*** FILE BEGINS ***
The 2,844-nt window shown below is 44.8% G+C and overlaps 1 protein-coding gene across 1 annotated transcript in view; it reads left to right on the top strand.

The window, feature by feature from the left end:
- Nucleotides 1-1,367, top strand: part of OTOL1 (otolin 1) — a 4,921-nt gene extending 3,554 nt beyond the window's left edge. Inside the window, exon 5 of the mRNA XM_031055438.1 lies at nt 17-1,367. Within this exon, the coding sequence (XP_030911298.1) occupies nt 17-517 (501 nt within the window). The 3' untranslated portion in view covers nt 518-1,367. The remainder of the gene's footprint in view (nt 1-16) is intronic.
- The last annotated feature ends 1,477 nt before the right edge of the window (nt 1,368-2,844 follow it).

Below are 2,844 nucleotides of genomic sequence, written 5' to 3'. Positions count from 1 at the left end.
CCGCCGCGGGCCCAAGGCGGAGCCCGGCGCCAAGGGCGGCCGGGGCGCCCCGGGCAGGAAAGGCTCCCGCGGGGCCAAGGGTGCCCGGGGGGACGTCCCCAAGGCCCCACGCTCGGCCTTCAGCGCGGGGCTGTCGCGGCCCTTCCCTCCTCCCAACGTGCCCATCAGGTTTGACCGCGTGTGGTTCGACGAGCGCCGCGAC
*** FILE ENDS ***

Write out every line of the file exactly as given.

The 2,844-nt window shown below is 44.8% G+C and overlaps 1 protein-coding gene across 1 annotated transcript in view; it reads left to right on the top strand.

The window, feature by feature from the left end:
- Nucleotides 1-1,367, top strand: part of OTOL1 (otolin 1) — a 4,921-nt gene extending 3,554 nt beyond the window's left edge. Inside the window, exon 5 of the mRNA XM_031055438.1 lies at nt 17-1,367. Within this exon, the coding sequence (XP_030911298.1) occupies nt 17-517 (501 nt within the window). The 3' untranslated portion in view covers nt 518-1,367. The remainder of the gene's footprint in view (nt 1-16) is intronic.
- The last annotated feature ends 1,477 nt before the right edge of the window (nt 1,368-2,844 follow it).

Below are 2,844 nucleotides of genomic sequence, written 5' to 3'. Positions count from 1 at the left end.
CCGCCGCGGGCCCAAGGCGGAGCCCGGCGCCAAGGGCGGCCGGGGCGCCCCGGGCAGGAAAGGCTCCCGCGGGGCCAAGGGTGCCCGGGGGGACGTCCCCAAGGCCCCACGCTCGGCCTTCAGCGCGGGGCTGTCGCGGCCCTTCCCTCCTCCCAACGTGCCCATCAGGTTTGACCGCGTGTGGTTCGACGAGCGCCGCGAC